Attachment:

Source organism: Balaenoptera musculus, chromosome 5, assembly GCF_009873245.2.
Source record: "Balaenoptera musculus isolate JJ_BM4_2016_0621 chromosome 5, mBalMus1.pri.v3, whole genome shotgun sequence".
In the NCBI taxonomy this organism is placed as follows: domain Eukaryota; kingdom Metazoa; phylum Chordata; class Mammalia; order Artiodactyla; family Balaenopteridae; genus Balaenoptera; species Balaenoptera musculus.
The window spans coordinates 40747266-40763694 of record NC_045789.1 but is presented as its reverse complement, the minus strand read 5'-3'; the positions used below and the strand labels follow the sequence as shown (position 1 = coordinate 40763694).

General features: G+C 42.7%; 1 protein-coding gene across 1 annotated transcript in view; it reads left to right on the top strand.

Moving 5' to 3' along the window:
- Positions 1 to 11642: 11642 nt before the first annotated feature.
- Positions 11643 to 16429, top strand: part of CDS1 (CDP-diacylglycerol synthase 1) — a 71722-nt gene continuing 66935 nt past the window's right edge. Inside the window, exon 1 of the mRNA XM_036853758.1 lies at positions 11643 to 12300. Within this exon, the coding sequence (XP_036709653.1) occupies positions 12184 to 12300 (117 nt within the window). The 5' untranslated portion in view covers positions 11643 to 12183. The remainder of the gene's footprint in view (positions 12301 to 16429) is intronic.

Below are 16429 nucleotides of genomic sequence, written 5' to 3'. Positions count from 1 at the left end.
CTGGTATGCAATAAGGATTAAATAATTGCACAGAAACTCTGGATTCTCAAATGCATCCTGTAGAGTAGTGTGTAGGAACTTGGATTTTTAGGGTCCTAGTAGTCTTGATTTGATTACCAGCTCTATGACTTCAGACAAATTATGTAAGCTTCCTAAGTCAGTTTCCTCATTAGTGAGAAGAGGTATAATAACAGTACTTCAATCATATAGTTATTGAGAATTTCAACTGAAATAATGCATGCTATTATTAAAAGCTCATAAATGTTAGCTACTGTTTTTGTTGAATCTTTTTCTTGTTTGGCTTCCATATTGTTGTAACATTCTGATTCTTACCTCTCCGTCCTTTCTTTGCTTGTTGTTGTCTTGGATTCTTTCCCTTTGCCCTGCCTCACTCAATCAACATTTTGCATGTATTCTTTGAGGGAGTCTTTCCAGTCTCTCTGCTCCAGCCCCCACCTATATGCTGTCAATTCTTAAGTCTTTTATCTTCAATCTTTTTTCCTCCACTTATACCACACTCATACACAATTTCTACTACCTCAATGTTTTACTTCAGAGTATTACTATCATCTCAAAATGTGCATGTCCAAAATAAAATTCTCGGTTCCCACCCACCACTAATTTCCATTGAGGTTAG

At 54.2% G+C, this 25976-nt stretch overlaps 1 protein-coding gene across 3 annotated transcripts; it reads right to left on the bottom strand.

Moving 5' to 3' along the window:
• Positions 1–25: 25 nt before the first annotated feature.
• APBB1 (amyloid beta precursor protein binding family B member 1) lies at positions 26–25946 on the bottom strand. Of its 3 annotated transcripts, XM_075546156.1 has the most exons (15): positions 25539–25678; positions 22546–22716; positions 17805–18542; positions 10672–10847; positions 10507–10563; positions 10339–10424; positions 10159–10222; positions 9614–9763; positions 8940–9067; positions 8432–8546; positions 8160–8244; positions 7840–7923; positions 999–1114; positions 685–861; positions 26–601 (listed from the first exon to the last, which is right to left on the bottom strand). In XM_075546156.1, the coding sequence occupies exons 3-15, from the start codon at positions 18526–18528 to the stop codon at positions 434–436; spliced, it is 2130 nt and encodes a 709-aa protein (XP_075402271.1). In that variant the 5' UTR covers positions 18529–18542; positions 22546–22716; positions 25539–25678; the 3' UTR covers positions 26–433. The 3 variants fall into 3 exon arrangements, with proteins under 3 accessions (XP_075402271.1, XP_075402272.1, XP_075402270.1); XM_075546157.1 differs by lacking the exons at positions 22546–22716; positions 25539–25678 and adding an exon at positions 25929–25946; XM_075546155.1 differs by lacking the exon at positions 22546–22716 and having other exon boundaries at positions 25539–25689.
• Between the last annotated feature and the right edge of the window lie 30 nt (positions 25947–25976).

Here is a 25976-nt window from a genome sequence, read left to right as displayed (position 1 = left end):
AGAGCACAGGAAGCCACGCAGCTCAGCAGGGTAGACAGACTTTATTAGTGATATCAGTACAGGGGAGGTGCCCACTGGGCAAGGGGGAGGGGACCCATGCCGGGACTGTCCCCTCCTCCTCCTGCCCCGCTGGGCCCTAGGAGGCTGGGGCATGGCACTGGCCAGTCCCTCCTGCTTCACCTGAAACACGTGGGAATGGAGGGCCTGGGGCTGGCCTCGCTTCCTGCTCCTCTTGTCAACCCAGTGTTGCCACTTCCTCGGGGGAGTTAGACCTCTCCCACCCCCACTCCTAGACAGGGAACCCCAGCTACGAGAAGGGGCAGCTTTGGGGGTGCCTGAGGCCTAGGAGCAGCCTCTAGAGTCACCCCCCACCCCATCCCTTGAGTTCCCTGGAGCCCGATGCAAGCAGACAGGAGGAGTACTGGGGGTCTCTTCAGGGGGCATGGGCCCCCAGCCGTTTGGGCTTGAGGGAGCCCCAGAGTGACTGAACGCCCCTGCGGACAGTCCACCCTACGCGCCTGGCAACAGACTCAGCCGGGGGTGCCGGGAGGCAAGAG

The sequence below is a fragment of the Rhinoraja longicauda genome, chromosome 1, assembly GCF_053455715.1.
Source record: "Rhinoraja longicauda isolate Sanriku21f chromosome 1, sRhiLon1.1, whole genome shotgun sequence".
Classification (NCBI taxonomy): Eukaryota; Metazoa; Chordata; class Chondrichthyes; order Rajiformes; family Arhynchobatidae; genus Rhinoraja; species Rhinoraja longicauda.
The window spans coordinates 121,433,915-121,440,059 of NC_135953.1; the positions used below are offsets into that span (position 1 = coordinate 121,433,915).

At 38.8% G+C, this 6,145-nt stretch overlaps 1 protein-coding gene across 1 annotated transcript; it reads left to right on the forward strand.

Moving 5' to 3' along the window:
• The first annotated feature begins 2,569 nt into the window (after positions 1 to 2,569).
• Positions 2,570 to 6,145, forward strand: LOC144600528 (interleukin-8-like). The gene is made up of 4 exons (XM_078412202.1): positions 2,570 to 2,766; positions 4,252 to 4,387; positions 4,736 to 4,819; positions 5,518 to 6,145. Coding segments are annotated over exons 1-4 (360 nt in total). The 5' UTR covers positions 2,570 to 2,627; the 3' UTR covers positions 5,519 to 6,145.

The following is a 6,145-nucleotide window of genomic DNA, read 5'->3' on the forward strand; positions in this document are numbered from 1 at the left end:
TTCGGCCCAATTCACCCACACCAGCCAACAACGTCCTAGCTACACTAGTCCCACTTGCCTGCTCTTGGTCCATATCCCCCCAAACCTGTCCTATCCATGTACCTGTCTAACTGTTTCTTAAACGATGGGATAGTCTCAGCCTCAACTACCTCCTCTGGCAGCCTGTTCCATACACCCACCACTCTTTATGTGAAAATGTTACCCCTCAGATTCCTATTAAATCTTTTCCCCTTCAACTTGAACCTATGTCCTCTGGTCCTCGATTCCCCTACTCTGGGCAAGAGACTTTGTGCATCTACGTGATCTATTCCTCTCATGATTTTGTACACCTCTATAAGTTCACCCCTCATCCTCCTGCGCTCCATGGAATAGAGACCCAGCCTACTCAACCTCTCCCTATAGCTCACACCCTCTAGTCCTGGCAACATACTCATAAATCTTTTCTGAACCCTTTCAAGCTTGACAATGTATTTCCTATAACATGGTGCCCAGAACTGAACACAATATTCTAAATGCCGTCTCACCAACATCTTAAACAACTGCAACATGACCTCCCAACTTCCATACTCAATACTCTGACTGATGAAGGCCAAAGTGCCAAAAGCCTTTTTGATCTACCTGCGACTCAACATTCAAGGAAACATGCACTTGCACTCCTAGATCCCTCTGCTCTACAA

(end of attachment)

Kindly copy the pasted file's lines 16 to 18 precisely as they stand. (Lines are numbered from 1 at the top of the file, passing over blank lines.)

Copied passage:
Here is a 25976-nt window from a genome sequence, read left to right as displayed (position 1 = left end):
AGAGCACAGGAAGCCACGCAGCTCAGCAGGGTAGACAGACTTTATTAGTGATATCAGTACAGGGGAGGTGCCCACTGGGCAAGGGGGAGGGGACCCATGCCGGGACTGTCCCCTCCTCCTCCTGCCCCGCTGGGCCCTAGGAGGCTGGGGCATGGCACTGGCCAGTCCCTCCTGCTTCACCTGAAACACGTGGGAATGGAGGGCCTGGGGCTGGCCTCGCTTCCTGCTCCTCTTGTCAACCCAGTGTTGCCACTTCCTCGGGGGAGTTAGACCTCTCCCACCCCCACTCCTAGACAGGGAACCCCAGCTACGAGAAGGGGCAGCTTTGGGGGTGCCTGAGGCCTAGGAGCAGCCTCTAGAGTCACCCCCCACCCCATCCCTTGAGTTCCCTGGAGCCCGATGCAAGCAGACAGGAGGAGTACTGGGGGTCTCTTCAGGGGGCATGGGCCCCCAGCCGTTTGGGCTTGAGGGAGCCCCAGAGTGACTGAACGCCCCTGCGGACAGTCCACCCTACGCGCCTGGCAACAGACTCAGCCGGGGGTGCCGGGAGGCAAGAG

The sequence below is a fragment of the Rhinoraja longicauda genome, chromosome 1, assembly GCF_053455715.1.